As suggested by Murray et al. [30], recovered individuals can only have partial immunity. Hence, they can undergo a TB reactivation or relapse with a constant rate *γ*. The remaining people can be reinfected (exogenously) after an effective contact with individuals in the active TB classes and lost sight class at a rate
where *σ*_{2} is the factor reducing the risk of infection as a result of acquiring partial immunity for recovered individuals. Due to their own immunity, traditional medicine, natural recovery and drugs bought in the street (practiced in sub-Saharan Africa), a fraction of lost sight and undiagnosed infectious population can spontaneously recover at constant rates *ρ* and *ω* and enter the latent class *E* and recovery class *R*, respectively. The whole compartment model is schematically presented in a flow diagram in Fig. 1. This diagram gives rise to the following mathematical model of ordinary differential equations:
(2)
where

### Sensitivity analysis and parameter identification

In order to be able to assess targeted public health education strategies and chemoprophylaxis against TB spread in a population, we want to test the suitability of the model by fitting it to data from Cameroon [27]. For this purpose, we briefly describe the mathematical techniques that we use for parameter identification. In mathematical short-hand notation, the system of differential Equations (2) can be formally written as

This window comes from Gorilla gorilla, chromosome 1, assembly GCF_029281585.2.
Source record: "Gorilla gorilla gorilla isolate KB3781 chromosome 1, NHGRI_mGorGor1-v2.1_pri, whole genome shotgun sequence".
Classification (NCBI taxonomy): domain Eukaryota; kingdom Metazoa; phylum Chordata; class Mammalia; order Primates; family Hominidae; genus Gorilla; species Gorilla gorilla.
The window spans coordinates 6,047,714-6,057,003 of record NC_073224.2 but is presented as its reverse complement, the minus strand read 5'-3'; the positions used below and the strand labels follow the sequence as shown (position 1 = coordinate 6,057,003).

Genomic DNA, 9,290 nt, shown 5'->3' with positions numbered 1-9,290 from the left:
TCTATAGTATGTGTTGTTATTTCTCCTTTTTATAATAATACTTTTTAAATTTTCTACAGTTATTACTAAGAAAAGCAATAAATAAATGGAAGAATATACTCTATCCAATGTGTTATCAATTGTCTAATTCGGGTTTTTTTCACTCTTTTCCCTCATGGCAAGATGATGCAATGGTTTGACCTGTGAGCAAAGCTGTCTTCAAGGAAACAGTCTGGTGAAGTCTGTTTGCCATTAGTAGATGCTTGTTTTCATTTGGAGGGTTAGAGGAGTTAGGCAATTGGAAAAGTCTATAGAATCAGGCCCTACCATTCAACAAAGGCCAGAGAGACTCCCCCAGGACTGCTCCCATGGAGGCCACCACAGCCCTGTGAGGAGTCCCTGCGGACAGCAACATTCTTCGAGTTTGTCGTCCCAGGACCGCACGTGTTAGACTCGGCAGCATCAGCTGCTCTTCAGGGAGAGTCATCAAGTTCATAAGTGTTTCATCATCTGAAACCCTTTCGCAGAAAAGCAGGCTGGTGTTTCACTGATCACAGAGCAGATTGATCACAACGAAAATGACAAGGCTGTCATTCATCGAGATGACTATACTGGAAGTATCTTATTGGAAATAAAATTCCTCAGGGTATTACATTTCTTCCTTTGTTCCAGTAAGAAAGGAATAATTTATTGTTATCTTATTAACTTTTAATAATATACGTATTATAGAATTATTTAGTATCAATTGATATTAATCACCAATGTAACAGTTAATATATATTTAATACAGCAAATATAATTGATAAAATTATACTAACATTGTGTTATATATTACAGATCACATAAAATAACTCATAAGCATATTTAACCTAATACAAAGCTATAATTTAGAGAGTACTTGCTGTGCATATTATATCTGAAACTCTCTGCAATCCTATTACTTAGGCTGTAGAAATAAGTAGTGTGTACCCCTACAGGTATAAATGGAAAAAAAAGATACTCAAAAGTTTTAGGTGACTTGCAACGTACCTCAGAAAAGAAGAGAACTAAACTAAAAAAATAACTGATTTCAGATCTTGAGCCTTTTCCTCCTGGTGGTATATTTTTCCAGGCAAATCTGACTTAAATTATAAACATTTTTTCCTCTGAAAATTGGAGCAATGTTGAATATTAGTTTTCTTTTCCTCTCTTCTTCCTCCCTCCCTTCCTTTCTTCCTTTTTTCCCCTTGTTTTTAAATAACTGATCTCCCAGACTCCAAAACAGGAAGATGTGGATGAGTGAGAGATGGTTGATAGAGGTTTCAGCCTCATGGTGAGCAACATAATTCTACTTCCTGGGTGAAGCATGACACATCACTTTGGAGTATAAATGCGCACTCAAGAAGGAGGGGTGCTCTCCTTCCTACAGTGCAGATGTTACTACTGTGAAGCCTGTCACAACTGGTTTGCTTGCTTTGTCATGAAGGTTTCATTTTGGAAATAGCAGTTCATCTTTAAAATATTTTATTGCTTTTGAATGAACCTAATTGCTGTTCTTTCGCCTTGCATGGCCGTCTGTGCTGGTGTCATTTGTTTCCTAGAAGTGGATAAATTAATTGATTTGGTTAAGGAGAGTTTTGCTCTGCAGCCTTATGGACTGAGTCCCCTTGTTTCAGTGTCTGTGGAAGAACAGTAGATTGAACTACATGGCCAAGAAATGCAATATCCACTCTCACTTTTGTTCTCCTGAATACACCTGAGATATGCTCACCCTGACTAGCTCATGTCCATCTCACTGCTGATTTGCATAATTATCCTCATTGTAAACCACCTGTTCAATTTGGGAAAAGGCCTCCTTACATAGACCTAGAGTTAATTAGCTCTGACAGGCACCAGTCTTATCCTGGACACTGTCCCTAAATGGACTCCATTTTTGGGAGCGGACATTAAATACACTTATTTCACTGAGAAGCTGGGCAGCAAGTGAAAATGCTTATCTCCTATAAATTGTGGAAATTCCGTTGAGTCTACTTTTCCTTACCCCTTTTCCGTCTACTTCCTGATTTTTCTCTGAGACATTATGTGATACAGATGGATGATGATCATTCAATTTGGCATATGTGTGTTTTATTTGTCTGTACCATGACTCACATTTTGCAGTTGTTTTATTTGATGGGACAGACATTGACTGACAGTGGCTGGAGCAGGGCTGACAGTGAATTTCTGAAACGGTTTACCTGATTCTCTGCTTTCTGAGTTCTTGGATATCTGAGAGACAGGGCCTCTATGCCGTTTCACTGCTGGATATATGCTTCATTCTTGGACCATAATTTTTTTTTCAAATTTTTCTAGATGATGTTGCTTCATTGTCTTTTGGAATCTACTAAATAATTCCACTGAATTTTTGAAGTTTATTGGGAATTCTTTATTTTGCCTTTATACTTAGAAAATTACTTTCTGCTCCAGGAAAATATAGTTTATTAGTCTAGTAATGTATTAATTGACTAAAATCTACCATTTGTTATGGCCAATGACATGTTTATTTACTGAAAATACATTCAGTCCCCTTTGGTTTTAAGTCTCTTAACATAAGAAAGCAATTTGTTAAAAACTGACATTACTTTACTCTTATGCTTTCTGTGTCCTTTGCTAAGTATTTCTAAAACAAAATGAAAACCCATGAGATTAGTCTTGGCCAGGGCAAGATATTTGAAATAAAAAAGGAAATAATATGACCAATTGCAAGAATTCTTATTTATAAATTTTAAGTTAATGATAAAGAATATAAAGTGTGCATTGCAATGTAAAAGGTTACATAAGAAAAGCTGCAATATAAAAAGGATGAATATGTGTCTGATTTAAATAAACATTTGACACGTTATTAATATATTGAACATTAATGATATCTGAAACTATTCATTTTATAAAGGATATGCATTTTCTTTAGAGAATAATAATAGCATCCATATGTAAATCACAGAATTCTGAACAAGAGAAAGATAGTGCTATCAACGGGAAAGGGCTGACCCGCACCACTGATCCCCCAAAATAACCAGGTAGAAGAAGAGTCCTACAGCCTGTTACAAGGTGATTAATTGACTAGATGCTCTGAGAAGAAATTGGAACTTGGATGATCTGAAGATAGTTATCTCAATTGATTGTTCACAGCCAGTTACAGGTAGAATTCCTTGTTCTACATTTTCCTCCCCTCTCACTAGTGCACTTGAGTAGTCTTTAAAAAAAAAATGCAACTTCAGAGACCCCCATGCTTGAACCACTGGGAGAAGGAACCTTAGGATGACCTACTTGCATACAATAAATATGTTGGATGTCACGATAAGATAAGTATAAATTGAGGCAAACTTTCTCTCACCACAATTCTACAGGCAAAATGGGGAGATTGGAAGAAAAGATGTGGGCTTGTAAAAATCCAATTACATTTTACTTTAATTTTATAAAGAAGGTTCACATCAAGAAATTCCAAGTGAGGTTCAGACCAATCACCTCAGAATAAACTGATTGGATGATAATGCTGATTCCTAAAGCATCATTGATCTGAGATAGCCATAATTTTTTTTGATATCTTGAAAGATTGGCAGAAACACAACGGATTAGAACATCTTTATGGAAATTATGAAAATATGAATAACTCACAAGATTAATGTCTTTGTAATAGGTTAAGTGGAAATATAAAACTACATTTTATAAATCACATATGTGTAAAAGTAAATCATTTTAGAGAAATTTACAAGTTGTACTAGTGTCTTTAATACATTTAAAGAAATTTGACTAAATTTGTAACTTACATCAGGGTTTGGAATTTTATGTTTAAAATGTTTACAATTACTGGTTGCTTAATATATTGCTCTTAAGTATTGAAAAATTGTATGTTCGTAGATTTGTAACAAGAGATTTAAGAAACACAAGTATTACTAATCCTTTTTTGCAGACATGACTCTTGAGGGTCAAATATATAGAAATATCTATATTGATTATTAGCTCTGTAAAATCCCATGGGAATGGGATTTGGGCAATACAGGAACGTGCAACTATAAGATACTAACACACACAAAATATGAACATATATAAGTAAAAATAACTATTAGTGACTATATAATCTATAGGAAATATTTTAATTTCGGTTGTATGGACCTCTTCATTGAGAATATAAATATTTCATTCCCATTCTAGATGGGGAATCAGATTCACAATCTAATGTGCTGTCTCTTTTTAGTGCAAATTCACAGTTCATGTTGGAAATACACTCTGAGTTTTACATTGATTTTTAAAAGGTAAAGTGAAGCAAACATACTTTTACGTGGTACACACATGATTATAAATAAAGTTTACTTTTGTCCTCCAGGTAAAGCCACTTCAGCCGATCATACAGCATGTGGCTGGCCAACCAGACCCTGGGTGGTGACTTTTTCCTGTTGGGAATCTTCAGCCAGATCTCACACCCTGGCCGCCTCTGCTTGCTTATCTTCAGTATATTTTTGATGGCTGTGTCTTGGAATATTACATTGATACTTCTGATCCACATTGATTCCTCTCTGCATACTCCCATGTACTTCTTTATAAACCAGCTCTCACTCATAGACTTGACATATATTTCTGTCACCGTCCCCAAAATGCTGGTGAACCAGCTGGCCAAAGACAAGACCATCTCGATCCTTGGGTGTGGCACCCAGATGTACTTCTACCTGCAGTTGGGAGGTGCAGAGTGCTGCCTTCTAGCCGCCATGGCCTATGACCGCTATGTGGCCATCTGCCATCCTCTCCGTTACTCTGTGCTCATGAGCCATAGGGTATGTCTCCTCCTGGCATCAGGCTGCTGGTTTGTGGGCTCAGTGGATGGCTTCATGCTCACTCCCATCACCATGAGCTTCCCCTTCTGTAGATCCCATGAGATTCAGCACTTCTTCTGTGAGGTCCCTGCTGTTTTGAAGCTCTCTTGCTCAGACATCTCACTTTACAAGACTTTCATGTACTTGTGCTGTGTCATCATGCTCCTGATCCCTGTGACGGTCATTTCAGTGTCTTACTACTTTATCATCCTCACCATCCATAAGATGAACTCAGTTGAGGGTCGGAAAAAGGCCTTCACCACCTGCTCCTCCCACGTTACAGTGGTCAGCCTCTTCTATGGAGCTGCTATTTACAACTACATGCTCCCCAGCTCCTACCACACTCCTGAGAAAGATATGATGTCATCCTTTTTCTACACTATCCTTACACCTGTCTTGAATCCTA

(3)
where **p** is the vector of parameters, and the right-hand side *f* depends on both the states, *y* ∈ ℝ^{n}, and the parameter vector, **p** ∈ ℝ^{q}. The initial condition vector, *y*_{0}, has the same dimension as the state vector *y*. The TB model (2) can be written in the form of Equation (3), where
and